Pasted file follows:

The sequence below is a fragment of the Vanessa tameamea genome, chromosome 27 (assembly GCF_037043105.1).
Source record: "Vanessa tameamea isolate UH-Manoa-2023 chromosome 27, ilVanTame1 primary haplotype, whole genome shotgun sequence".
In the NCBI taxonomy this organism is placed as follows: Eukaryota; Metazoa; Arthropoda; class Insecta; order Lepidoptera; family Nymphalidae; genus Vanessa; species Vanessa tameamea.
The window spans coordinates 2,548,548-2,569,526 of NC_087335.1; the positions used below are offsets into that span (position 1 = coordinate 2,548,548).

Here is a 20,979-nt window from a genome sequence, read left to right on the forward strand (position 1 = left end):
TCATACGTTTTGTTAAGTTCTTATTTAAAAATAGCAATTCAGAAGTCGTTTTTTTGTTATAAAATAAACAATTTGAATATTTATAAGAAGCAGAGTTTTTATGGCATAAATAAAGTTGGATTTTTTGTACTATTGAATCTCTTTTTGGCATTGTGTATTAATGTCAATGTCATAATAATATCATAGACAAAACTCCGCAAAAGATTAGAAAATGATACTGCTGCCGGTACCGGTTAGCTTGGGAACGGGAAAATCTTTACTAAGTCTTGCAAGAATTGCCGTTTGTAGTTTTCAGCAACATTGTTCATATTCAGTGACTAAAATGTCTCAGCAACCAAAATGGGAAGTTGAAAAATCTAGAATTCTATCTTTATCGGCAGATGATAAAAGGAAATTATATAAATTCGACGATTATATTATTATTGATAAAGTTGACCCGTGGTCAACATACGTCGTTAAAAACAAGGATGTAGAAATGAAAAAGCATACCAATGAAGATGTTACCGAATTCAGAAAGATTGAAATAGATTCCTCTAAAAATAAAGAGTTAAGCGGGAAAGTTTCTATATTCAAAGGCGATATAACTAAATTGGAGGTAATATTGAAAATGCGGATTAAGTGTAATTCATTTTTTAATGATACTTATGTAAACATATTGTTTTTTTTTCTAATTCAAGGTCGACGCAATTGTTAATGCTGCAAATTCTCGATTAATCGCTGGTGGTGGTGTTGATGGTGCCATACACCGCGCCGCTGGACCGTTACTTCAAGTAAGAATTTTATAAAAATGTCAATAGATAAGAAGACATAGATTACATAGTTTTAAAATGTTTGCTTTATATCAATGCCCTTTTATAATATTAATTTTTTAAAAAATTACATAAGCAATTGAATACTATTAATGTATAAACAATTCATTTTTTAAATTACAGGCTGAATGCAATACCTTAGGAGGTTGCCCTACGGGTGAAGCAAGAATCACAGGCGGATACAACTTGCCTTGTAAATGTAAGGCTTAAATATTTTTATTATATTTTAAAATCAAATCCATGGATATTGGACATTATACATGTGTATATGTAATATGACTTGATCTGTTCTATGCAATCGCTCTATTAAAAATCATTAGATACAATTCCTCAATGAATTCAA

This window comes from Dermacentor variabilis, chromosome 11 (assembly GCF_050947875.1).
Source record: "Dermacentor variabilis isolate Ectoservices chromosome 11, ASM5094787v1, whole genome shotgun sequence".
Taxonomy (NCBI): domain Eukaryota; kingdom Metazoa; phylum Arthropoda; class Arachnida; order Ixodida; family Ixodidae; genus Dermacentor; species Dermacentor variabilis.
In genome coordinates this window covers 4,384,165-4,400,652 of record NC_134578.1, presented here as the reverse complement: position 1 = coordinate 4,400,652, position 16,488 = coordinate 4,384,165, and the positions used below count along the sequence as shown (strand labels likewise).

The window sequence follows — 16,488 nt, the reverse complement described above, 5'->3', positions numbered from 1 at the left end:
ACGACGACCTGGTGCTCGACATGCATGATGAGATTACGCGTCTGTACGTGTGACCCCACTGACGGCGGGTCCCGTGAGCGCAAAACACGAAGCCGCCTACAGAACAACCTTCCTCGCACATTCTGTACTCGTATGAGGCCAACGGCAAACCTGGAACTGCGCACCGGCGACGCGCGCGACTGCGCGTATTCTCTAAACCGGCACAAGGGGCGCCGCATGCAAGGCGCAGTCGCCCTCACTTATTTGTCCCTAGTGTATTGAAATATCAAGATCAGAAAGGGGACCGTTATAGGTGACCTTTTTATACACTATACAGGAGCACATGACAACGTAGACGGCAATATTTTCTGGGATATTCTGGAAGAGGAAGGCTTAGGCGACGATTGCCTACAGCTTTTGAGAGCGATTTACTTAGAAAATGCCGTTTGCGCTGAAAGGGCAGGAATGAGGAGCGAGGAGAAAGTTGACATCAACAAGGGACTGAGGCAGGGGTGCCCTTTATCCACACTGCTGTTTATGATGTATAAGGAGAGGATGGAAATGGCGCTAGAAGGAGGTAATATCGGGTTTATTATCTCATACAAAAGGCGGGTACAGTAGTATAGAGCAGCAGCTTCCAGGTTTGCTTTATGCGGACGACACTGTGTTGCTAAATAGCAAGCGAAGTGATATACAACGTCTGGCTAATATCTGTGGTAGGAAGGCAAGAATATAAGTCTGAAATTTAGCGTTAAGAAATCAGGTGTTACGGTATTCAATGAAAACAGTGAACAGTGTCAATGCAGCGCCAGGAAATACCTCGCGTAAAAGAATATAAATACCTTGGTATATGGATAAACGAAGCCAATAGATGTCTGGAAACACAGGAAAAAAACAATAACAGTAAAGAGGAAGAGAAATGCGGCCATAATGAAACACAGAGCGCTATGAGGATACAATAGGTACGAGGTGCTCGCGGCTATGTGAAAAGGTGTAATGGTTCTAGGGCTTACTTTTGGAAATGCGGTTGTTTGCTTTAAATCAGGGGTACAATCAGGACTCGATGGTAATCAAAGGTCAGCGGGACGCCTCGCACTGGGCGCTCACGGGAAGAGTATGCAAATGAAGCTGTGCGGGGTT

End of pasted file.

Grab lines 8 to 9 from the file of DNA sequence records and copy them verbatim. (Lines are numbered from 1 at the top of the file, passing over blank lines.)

Source record: "Dermacentor variabilis isolate Ectoservices chromosome 11, ASM5094787v1, whole genome shotgun sequence".
Taxonomy (NCBI): domain Eukaryota; kingdom Metazoa; phylum Arthropoda; class Arachnida; order Ixodida; family Ixodidae; genus Dermacentor; species Dermacentor variabilis.